My least favorite character from the comic books is Starfire, although my niece, The Potato, loves her. I mostly found the character uninteresting, and occasionally, annoying. I thought of her as “chirpy”, but then I was a lot younger when I read those. In the show, as portrayed by Ana Diop, she’s a much more interesting character, who, at first, isn’t much like her comic book version at all. She’s kind of broody and dark, but there’s a reason for that. Its only towards the end of the season that she starts to get more snarky, but she still lacks the sunny, happy go lucky, problem free attitude, of the woman from the comic books ,although she has an incredible smile, that when she bothers to use it, just makes you smile too.
She’s one of my favorite characters on the show. I especially love that everytime we see her, just like in the comic books, she’s wearing purple, and unlike the comic books, her scenes are always accompanied by disco music, which I thought was hilarious. Of all the characters, she’s the most knowing and mature, while paradoxically, knowing the least.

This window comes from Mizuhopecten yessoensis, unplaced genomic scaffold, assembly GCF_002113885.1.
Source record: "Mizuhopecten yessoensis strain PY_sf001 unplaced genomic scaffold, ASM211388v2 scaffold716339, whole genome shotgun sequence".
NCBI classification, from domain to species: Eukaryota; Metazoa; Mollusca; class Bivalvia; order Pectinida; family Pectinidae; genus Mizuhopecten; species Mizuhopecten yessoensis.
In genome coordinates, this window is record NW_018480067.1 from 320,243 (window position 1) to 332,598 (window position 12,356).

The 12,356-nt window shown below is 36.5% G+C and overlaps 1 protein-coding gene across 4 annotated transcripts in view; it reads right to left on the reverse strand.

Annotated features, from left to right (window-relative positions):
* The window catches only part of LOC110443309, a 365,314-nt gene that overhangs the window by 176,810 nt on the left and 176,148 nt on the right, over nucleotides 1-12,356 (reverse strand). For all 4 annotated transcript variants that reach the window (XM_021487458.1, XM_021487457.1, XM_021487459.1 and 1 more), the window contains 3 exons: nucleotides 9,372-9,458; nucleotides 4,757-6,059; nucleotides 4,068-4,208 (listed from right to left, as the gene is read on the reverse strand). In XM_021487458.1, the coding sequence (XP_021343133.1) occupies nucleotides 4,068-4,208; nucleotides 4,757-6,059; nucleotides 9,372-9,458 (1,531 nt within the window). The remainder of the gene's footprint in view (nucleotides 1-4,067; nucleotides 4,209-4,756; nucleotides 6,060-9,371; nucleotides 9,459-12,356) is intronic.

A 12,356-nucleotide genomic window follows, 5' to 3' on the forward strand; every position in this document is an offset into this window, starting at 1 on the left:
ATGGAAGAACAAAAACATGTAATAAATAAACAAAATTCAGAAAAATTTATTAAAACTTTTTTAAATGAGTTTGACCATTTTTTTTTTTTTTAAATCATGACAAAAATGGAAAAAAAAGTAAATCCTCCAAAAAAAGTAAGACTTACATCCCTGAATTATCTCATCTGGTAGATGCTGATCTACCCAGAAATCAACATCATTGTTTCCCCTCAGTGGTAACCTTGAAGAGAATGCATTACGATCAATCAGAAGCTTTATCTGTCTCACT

The Starfire from the comic books is an exceptionally powerful character. which is something people tend to forget. She is a very visually distracting character, because she barely wears any clothes, (she really does love the color purple, though). She does things in the comic books that I didn’t think about seeing on the screen because I got caught up in how she looks too. I didn’t like her hair. I didn’t like her outfits. Her attitude is different. When she uses those massive force blasts in the show, literally incinerating a roomful of men into a pile of charcoal briquets, that shit is… let’s just say, I was a bit taken aback. This was not what I’d thought about when I thought about her. Like I said, it’s different when you see it brought to life, in this manner.